This week’s insight came from personal experience and from a good friend who advanced the notion of the “teacher-customer” years ago. I internalized this phrase, recalling the many times I had partnered with customers to design new feature-functionality into my hotel computer system back when such systems were brand new to the industry. It was an ideal partnership between my growing company, as it approached one hundred employees on the way to almost two hundred fifty, and selected special customers anxious and willing to spend time telling us of their pain points.
BERKONOMICS by Dave Berkus - 20 July 2017
You can take this headline as a rule, not an exception. You’ll recognize the truism, “No battle plan ever survives contact with the enemy” first stated by German Field Marshall von Moltke way back in the 19th century. Our variant of the “battle plan” truism is important to internalize. A product at the concept stage contains feature-functionality that customers may not want or be willing to pay for, or which just might not work well enough for release to the public.
BERKONOMICS by Dave Berkus - 13 July 2017
But what have you done to test the concept against the realities of the marketplace? Have you developed a prototype, alternate pricing schemes, even a PowerPoint mock-up to show to potential buyers? I would be very, very nervous without testing the product in the market as early as possible, ready to make changes and enhancements before committing to production and release.
BERKONOMICS by Dave Berkus - 29 June 2017
If you have been following our recent insights, you’ll be up to speed knowing that professional investors negotiate tough terms, from provisions of control over asset acquisition, eventual sale of the company, future investments, forced co-sale when others attempt to sell their shares and more. And yet, in an earlier post, we spoke of the problems that come when taking unstructured investments from friends and family. So how does the statement above fit into this sandwich of alternatives?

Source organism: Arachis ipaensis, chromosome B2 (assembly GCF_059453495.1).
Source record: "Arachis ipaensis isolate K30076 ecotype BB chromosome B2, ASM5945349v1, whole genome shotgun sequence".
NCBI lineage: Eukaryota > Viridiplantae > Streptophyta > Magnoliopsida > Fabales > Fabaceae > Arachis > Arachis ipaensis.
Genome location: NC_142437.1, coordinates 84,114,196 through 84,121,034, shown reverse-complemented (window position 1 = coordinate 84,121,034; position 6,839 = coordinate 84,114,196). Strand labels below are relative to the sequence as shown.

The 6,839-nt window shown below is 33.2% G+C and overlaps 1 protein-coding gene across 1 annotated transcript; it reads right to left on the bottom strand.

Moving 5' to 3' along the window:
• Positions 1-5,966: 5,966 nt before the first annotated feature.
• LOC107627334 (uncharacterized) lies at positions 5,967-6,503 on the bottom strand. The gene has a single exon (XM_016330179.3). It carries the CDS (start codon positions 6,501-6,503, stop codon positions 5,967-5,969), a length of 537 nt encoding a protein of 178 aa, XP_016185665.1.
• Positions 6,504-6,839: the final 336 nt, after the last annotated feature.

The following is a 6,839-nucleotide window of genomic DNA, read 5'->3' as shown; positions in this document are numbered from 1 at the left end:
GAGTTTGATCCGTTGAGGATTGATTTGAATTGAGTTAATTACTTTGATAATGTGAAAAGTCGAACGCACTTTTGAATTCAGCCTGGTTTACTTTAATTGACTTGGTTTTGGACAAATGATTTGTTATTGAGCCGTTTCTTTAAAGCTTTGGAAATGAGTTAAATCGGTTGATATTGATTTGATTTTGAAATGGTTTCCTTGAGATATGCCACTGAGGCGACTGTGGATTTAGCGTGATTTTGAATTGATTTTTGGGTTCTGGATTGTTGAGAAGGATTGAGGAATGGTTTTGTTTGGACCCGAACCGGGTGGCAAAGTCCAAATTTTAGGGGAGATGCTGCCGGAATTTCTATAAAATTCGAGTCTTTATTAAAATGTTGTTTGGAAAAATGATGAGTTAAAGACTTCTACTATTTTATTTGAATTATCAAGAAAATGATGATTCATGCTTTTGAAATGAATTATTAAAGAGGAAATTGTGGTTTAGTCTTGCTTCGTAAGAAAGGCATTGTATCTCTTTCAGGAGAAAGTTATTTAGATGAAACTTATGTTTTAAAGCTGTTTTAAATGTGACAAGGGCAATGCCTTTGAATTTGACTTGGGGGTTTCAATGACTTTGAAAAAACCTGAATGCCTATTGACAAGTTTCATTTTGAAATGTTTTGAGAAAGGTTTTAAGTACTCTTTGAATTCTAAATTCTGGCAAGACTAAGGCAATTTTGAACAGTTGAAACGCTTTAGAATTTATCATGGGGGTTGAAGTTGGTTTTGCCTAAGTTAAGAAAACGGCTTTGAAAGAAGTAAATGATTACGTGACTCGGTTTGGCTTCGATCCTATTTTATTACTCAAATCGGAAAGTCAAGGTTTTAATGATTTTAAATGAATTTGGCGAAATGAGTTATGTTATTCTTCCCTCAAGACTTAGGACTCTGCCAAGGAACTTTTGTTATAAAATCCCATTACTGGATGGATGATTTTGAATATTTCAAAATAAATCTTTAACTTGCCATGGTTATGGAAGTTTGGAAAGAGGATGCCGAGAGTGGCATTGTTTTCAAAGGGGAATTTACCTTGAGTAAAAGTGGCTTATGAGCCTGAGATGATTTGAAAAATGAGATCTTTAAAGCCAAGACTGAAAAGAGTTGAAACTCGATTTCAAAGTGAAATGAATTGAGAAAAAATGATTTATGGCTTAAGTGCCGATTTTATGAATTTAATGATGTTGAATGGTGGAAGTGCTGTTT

BERKONOMICS by Dave Berkus - 22 June 2017
Stop me if you’ve heard this story before. “My job as a (newspaper publisher telephone installer, stockbroker, travel agent, retail store manager) is safe as this economy continues to grow.” Yup. Thought so. We are in a decade of creative destruction that will affect most everybody. And the prime motivators of this massive destruction are the same class of entrepreneurs and innovators that have done it before. This time they are aided by tail winds brought on by the rapid spread of access to the Internet. In 1995, thirty-five million people used the Internet. That is six-tenths of one percent of the world’s population. And only one percent of these who had access also had mobile phones.
BERKONOMICS by Dave Berkus - 15 June 2017
Taking in angel or venture money requires a setting of an entrepreneur’s expectations that may come as a shock at least at first. From the moment such an investor looks seriously at your company, the investor or VC partner is thinking of the end game, the ultimate sale of the company or even of an eventual initial public offering. There is no middle ground.